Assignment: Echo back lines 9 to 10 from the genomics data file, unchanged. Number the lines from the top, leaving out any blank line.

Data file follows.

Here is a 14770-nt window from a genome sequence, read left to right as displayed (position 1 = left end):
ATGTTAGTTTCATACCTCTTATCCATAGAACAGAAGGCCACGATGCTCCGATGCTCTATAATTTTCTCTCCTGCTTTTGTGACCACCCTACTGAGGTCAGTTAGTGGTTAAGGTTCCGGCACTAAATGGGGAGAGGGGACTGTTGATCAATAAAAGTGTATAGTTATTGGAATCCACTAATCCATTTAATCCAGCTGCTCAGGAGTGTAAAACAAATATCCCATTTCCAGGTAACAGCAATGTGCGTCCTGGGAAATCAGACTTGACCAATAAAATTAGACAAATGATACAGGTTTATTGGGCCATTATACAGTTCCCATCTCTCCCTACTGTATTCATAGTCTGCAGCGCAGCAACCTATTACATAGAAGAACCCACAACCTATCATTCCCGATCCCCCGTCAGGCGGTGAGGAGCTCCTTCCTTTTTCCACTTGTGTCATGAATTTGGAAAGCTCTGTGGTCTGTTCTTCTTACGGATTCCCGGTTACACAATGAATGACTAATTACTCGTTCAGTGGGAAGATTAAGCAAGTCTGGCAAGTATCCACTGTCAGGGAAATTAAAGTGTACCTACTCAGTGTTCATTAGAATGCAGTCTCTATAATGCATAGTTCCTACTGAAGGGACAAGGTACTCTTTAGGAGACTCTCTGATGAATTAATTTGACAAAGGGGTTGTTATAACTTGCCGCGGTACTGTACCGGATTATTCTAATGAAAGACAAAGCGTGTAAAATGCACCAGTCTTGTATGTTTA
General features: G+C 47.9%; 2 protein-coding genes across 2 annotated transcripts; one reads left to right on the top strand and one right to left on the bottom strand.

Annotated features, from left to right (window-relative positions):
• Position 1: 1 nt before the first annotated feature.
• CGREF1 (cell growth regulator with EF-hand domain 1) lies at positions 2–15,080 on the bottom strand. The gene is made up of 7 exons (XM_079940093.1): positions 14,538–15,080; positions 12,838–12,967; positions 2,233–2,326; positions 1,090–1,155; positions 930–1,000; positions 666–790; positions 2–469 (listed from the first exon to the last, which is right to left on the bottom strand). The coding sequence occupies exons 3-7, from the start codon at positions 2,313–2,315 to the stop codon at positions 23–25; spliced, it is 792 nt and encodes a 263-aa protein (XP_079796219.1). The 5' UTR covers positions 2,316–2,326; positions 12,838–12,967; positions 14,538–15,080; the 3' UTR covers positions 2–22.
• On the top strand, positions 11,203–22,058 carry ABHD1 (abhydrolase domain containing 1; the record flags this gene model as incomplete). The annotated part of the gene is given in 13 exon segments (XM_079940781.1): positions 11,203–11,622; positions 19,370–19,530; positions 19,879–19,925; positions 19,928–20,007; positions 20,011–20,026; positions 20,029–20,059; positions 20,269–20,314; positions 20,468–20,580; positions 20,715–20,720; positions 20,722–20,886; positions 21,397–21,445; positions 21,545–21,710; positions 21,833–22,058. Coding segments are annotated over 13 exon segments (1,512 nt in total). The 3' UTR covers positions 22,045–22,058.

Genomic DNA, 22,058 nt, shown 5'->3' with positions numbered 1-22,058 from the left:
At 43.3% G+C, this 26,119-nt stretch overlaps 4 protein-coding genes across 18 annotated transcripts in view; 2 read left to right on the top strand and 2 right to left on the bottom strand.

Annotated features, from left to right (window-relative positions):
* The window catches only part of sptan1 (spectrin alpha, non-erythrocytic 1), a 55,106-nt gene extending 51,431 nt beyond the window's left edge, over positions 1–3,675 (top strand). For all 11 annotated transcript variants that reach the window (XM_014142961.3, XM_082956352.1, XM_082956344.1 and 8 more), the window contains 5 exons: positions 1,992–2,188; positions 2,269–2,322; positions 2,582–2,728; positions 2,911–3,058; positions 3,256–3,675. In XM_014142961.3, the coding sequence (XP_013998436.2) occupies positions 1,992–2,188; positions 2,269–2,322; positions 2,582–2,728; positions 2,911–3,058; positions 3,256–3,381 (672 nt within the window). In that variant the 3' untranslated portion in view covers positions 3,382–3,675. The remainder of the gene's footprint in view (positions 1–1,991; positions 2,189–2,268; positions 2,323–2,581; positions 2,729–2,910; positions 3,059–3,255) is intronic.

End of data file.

At 43.3% G+C, this 26,119-nt stretch overlaps 4 protein-coding genes across 18 annotated transcripts in view; 2 read left to right on the top strand and 2 right to left on the bottom strand.

Annotated features, from left to right (window-relative positions):